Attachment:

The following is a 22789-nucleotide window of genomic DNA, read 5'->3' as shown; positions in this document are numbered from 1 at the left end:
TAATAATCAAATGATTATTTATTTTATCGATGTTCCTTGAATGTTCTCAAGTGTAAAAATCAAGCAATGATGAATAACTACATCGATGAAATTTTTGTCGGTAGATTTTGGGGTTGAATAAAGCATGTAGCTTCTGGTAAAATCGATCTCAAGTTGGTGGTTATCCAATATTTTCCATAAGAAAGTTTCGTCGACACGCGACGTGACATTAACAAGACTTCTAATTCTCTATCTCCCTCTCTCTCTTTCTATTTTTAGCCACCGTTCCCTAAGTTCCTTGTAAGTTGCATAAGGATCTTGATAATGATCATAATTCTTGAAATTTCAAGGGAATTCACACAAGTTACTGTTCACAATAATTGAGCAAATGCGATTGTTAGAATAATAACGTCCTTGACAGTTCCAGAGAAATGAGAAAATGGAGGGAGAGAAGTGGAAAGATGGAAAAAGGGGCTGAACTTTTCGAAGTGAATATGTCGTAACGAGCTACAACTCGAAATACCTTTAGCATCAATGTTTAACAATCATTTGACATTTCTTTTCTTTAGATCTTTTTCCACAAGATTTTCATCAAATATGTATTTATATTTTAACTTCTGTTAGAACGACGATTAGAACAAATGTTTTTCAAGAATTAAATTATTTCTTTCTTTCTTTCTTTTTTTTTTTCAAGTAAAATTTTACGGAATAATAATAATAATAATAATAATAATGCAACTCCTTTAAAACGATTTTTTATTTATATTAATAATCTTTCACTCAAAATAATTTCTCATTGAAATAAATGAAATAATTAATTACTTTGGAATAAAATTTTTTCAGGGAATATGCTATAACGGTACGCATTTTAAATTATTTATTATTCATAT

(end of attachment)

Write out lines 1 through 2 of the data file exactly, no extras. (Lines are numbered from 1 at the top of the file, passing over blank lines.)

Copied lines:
The following is a 22789-nucleotide window of genomic DNA, read 5'->3' as shown; positions in this document are numbered from 1 at the left end:
TAATAATCAAATGATTATTTATTTTATCGATGTTCCTTGAATGTTCTCAAGTGTAAAAATCAAGCAATGATGAATAACTACATCGATGAAATTTTTGTCGGTAGATTTTGGGGTTGAATAAAGCATGTAGCTTCTGGTAAAATCGATCTCAAGTTGGTGGTTATCCAATATTTTCCATAAGAAAGTTTCGTCGACACGCGACGTGACATTAACAAGACTTCTAATTCTCTATCTCCCTCTCTCTCTTTCTATTTTTAGCCACCGTTCCCTAAGTTCCTTGTAAGTTGCATAAGGATCTTGATAATGATCATAATTCTTGAAATTTCAAGGGAATTCACACAAGTTACTGTTCACAATAATTGAGCAAATGCGATTGTTAGAATAATAACGTCCTTGACAGTTCCAGAGAAATGAGAAAATGGAGGGAGAGAAGTGGAAAGATGGAAAAAGGGGCTGAACTTTTCGAAGTGAATATGTCGTAACGAGCTACAACTCGAAATACCTTTAGCATCAATGTTTAACAATCATTTGACATTTCTTTTCTTTAGATCTTTTTCCACAAGATTTTCATCAAATATGTATTTATATTTTAACTTCTGTTAGAACGACGATTAGAACAAATGTTTTTCAAGAATTAAATTATTTCTTTCTTTCTTTCTTTTTTTTTTTCAAGTAAAATTTTACGGAATAATAATAATAATAATAATAATAATGCAACTCCTTTAAAACGATTTTTTATTTATATTAATAATCTTTCACTCAAAATAATTTCTCATTGAAATAAATGAAATAATTAATTACTTTGGAATAAAATTTTTTCAGGGAATATGCTATAACGGTACGCATTTTAAATTATTTATTATTCATAT